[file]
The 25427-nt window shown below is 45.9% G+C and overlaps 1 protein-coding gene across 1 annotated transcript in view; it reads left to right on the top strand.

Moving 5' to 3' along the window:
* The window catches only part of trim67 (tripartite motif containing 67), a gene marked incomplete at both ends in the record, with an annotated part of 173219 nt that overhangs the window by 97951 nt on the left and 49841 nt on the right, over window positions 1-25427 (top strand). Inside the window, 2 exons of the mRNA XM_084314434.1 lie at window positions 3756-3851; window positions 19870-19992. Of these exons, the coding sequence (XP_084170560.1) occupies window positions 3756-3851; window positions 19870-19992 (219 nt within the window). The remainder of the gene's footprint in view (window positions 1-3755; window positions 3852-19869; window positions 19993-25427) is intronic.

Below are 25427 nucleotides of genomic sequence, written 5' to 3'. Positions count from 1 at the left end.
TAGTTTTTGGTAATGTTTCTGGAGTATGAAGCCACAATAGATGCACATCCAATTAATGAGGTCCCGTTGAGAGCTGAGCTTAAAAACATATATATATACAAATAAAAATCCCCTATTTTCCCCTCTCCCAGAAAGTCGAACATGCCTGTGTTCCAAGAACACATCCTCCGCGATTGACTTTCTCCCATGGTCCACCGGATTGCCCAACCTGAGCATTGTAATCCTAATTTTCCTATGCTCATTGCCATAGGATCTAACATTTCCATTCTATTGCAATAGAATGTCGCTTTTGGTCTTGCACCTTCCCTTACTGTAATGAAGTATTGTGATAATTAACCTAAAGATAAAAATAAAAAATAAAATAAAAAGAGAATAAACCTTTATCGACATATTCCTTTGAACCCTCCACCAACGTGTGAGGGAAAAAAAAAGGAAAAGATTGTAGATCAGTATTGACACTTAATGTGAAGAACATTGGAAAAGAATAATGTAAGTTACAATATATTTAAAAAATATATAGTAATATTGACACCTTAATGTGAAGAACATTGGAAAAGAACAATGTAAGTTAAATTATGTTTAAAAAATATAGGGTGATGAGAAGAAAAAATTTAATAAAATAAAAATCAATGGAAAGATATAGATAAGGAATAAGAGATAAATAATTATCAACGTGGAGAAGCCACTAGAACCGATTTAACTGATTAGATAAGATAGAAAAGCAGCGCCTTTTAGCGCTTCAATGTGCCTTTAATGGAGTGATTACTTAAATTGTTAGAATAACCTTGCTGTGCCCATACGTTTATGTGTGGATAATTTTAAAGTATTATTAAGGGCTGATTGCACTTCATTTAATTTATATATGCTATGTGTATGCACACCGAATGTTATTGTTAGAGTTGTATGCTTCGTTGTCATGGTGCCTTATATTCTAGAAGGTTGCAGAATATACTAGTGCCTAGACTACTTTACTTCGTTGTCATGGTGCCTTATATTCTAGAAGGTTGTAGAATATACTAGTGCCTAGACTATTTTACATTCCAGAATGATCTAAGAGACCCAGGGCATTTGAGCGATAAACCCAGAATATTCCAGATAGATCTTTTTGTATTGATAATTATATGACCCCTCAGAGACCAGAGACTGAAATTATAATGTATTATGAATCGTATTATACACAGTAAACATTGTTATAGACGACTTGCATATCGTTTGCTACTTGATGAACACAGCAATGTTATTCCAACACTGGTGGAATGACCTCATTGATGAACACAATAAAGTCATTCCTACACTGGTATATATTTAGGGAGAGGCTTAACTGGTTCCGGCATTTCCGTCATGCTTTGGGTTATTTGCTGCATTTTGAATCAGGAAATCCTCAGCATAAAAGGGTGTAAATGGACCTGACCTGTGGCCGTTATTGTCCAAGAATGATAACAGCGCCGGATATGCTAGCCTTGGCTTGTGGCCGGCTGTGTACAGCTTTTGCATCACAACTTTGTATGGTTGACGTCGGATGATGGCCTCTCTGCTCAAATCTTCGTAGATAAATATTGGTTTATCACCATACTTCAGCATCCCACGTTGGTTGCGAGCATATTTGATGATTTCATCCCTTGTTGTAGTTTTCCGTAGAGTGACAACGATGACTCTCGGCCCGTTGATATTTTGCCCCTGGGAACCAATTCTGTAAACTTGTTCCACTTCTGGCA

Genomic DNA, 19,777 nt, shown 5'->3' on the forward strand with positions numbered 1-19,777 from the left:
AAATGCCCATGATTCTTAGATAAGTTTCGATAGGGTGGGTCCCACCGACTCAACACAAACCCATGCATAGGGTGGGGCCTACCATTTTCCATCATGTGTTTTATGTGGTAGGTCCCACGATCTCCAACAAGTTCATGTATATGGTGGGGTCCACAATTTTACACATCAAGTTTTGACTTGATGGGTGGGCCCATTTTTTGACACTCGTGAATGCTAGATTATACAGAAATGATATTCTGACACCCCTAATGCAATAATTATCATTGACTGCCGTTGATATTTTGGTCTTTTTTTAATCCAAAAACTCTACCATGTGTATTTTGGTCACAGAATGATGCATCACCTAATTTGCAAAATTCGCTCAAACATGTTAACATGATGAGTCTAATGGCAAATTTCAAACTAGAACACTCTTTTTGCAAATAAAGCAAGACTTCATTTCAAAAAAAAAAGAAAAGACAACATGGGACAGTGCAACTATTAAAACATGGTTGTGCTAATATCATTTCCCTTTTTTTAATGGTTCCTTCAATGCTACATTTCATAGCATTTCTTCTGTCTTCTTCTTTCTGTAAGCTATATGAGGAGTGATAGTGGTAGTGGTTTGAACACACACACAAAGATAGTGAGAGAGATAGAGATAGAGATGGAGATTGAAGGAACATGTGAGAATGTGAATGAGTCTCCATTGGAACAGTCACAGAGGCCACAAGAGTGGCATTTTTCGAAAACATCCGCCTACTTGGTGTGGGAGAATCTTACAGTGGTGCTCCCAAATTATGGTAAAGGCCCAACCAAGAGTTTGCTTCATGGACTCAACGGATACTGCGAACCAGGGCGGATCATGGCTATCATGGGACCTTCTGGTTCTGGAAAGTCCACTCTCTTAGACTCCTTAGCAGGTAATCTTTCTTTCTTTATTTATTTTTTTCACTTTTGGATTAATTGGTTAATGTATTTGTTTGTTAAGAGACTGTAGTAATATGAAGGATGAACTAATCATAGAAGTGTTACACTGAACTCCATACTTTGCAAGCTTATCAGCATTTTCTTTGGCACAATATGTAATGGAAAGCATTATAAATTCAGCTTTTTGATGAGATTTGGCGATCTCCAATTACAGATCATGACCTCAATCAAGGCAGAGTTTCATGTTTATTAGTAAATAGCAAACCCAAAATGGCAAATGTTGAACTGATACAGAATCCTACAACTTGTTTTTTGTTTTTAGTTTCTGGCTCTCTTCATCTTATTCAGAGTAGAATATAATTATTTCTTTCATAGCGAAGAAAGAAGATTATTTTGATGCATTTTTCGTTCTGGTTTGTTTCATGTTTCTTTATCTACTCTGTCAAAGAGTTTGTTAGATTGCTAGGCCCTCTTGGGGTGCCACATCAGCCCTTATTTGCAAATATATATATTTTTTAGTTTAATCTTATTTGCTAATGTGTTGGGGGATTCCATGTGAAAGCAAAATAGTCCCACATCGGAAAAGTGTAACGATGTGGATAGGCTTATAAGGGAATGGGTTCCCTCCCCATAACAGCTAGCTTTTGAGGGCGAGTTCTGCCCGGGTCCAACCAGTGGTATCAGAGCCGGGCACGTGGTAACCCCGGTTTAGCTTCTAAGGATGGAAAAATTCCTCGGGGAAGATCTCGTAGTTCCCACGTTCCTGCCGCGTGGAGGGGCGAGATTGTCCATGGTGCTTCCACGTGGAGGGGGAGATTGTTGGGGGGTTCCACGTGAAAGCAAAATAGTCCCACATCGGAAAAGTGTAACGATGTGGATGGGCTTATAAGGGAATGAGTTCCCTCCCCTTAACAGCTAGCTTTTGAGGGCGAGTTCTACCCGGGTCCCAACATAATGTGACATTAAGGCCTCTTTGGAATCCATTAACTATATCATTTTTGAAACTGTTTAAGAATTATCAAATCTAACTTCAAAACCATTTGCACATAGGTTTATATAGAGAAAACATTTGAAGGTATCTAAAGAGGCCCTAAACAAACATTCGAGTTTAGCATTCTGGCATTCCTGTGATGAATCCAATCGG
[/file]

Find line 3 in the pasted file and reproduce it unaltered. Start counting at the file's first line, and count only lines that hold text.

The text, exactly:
* The window catches only part of trim67 (tripartite motif containing 67), a gene marked incomplete at both ends in the record, with an annotated part of 173219 nt that overhangs the window by 97951 nt on the left and 49841 nt on the right, over window positions 1-25427 (top strand). Inside the window, 2 exons of the mRNA XM_084314434.1 lie at window positions 3756-3851; window positions 19870-19992. Of these exons, the coding sequence (XP_084170560.1) occupies window positions 3756-3851; window positions 19870-19992 (219 nt within the window). The remainder of the gene's footprint in view (window positions 1-3755; window positions 3852-19869; window positions 19993-25427) is intronic.